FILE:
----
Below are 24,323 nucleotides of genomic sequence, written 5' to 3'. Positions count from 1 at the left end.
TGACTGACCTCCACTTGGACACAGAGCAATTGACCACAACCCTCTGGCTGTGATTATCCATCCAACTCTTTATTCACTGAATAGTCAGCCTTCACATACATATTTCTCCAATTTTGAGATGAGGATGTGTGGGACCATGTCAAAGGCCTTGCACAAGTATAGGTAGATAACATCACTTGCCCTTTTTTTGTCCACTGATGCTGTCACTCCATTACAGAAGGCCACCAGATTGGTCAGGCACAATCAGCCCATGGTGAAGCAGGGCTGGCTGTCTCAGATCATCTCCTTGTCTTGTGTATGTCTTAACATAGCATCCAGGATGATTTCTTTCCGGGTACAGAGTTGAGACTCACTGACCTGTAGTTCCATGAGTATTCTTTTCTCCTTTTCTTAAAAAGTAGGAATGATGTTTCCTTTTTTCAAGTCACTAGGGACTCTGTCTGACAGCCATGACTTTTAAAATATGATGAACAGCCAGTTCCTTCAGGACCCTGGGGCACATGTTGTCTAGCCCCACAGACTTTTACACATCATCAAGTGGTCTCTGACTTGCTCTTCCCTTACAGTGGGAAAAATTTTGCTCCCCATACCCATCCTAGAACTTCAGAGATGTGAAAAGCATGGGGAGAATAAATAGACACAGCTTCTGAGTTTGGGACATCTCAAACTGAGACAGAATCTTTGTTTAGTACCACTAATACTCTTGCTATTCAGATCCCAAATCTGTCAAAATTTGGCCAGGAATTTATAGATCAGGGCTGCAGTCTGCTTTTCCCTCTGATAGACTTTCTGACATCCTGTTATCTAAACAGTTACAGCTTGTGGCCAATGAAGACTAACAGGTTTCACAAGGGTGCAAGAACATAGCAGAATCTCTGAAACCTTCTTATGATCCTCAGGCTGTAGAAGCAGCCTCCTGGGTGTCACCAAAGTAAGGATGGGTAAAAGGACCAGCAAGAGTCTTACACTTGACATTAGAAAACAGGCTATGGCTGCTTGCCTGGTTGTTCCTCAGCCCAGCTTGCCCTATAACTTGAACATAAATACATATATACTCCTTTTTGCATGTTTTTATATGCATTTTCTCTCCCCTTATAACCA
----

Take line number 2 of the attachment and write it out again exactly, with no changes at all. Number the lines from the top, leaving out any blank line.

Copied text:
TGACTGACCTCCACTTGGACACAGAGCAATTGACCACAACCCTCTGGCTGTGATTATCCATCCAACTCTTTATTCACTGAATAGTCAGCCTTCACATACATATTTCTCCAATTTTGAGATGAGGATGTGTGGGACCATGTCAAAGGCCTTGCACAAGTATAGGTAGATAACATCACTTGCCCTTTTTTTGTCCACTGATGCTGTCACTCCATTACAGAAGGCCACCAGATTGGTCAGGCACAATCAGCCCATGGTGAAGCAGGGCTGGCTGTCTCAGATCATCTCCTTGTCTTGTGTATGTCTTAACATAGCATCCAGGATGATTTCTTTCCGGGTACAGAGTTGAGACTCACTGACCTGTAGTTCCATGAGTATTCTTTTCTCCTTTTCTTAAAAAGTAGGAATGATGTTTCCTTTTTTCAAGTCACTAGGGACTCTGTCTGACAGCCATGACTTTTAAAATATGATGAACAGCCAGTTCCTTCAGGACCCTGGGGCACATGTTGTCTAGCCCCACAGACTTTTACACATCATCAAGTGGTCTCTGACTTGCTCTTCCCTTACAGTGGGAAAAATTTTGCTCCCCATACCCATCCTAGAACTTCAGAGATGTGAAAAGCATGGGGAGAATAAATAGACACAGCTTCTGAGTTTGGGACATCTCAAACTGAGACAGAATCTTTGTTTAGTACCACTAATACTCTTGCTATTCAGATCCCAAATCTGTCAAAATTTGGCCAGGAATTTATAGATCAGGGCTGCAGTCTGCTTTTCCCTCTGATAGACTTTCTGACATCCTGTTATCTAAACAGTTACAGCTTGTGGCCAATGAAGACTAACAGGTTTCACAAGGGTGCAAGAACATAGCAGAATCTCTGAAACCTTCTTATGATCCTCAGGCTGTAGAAGCAGCCTCCTGGGTGTCACCAAAGTAAGGATGGGTAAAAGGACCAGCAAGAGTCTTACACTTGACATTAGAAAACAGGCTATGGCTGCTTGCCTGGTTGTTCCTCAGCCCAGCTTGCCCTATAACTTGAACATAAATACATATATACTCCTTTTTGCATGTTTTTATATGCATTTTCTCTCCCCTTATAACCA